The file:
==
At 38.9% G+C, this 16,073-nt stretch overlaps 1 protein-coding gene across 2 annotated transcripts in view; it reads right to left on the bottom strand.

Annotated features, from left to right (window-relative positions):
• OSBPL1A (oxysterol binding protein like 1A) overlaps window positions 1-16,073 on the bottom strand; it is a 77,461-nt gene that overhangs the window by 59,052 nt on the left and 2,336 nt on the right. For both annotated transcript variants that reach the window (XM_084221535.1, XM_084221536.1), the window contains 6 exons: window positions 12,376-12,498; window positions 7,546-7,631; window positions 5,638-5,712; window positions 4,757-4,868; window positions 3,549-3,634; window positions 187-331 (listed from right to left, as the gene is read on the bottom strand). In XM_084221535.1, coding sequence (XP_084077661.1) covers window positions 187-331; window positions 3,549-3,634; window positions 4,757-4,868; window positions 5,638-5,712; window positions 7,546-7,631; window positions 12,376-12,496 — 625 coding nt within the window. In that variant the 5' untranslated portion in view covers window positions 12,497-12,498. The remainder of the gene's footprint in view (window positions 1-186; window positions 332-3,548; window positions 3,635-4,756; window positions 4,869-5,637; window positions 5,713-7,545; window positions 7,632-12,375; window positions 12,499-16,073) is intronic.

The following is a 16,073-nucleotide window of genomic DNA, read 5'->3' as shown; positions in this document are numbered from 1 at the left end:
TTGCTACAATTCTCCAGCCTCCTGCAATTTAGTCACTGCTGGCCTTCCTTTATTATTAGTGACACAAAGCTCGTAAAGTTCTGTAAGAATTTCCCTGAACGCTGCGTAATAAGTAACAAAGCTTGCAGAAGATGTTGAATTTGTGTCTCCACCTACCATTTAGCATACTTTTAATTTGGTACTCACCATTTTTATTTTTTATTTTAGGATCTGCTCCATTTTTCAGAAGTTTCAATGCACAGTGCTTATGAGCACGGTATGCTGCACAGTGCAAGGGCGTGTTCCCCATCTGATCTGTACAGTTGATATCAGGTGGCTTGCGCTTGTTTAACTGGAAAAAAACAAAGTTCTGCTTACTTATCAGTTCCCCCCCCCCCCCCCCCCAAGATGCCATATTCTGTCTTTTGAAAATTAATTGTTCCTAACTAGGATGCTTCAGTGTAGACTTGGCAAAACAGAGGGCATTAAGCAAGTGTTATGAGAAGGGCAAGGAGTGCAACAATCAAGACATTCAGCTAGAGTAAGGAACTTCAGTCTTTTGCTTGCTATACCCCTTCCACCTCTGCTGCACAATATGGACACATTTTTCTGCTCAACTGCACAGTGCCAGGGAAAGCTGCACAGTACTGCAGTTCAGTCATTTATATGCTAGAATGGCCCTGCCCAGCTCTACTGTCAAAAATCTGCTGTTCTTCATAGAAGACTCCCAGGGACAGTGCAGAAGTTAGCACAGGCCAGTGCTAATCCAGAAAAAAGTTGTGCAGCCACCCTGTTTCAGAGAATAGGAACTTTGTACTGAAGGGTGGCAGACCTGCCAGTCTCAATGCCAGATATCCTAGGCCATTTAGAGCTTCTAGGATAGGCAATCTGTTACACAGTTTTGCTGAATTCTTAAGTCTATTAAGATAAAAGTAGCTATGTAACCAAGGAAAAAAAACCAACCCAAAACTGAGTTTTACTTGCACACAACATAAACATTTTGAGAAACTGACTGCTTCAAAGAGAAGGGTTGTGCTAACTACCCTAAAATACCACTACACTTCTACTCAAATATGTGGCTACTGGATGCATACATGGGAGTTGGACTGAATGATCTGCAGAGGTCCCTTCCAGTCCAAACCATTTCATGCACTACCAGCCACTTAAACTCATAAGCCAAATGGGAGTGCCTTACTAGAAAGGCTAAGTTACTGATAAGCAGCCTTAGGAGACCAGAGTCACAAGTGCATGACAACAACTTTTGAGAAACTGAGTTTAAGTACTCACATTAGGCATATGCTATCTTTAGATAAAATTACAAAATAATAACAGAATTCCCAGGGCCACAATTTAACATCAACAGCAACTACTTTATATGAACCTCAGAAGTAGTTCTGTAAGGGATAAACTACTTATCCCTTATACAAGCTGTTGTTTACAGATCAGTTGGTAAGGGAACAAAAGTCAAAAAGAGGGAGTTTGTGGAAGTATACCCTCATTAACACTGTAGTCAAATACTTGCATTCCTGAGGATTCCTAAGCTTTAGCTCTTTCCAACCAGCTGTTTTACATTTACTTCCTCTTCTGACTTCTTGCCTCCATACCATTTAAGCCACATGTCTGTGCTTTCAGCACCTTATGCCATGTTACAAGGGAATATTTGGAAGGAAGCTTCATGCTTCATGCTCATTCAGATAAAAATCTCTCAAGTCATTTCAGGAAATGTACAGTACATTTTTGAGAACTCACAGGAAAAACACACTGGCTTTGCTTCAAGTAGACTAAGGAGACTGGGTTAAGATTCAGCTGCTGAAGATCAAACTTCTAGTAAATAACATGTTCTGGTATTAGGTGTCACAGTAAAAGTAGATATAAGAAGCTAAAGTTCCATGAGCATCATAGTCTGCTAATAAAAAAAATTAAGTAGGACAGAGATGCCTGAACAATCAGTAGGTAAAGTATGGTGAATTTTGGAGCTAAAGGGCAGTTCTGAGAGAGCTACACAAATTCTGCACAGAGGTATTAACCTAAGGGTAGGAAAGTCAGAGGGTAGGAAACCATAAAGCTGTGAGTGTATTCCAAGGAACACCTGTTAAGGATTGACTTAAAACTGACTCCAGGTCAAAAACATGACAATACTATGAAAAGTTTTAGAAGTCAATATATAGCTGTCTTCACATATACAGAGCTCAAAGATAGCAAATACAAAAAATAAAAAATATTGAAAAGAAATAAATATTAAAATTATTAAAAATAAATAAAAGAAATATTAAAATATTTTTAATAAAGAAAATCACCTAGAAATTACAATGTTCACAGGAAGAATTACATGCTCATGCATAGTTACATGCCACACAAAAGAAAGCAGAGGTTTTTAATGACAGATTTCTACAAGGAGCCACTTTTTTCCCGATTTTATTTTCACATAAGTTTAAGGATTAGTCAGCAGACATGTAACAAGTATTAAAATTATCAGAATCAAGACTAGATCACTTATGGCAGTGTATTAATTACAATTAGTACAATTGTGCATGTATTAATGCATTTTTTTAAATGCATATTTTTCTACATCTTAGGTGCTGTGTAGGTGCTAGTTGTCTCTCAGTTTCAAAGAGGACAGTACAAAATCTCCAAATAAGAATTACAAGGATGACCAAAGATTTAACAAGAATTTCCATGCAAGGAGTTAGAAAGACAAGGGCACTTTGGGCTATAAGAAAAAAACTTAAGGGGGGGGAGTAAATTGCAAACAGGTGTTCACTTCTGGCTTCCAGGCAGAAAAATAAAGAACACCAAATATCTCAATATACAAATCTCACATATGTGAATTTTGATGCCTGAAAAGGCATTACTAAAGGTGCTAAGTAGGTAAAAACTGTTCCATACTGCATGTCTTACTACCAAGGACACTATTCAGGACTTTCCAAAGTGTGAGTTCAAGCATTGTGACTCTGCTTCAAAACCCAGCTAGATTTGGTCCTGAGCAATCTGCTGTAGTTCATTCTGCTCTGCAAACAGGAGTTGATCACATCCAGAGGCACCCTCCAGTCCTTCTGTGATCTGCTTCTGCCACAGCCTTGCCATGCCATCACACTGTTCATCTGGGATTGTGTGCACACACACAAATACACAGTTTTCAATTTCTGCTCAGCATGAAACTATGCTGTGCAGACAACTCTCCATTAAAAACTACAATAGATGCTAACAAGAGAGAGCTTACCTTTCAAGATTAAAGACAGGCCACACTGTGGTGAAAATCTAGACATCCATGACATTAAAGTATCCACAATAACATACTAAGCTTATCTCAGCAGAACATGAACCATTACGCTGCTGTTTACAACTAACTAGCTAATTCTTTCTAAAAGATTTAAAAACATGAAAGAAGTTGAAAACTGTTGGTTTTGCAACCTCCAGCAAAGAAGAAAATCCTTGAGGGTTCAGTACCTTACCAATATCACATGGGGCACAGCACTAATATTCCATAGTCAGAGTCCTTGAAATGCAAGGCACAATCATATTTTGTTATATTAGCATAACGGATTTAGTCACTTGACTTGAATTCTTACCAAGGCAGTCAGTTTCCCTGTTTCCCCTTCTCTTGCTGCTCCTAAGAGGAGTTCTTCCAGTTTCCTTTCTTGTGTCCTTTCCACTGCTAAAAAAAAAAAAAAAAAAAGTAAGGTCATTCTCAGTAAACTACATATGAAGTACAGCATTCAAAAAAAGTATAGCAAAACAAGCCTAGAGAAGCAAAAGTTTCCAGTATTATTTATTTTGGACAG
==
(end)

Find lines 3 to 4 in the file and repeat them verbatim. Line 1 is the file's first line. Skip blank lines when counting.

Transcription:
• OSBPL1A (oxysterol binding protein like 1A) overlaps window positions 1-16,073 on the bottom strand; it is a 77,461-nt gene that overhangs the window by 59,052 nt on the left and 2,336 nt on the right. For both annotated transcript variants that reach the window (XM_084221535.1, XM_084221536.1), the window contains 6 exons: window positions 12,376-12,498; window positions 7,546-7,631; window positions 5,638-5,712; window positions 4,757-4,868; window positions 3,549-3,634; window positions 187-331 (listed from right to left, as the gene is read on the bottom strand). In XM_084221535.1, coding sequence (XP_084077661.1) covers window positions 187-331; window positions 3,549-3,634; window positions 4,757-4,868; window positions 5,638-5,712; window positions 7,546-7,631; window positions 12,376-12,496 — 625 coding nt within the window. In that variant the 5' untranslated portion in view covers window positions 12,497-12,498. The remainder of the gene's footprint in view (window positions 1-186; window positions 332-3,548; window positions 3,635-4,756; window positions 4,869-5,637; window positions 5,713-7,545; window positions 7,632-12,375; window positions 12,499-16,073) is intronic.

The following is a 16,073-nucleotide window of genomic DNA, read 5'->3' as shown; positions in this document are numbered from 1 at the left end: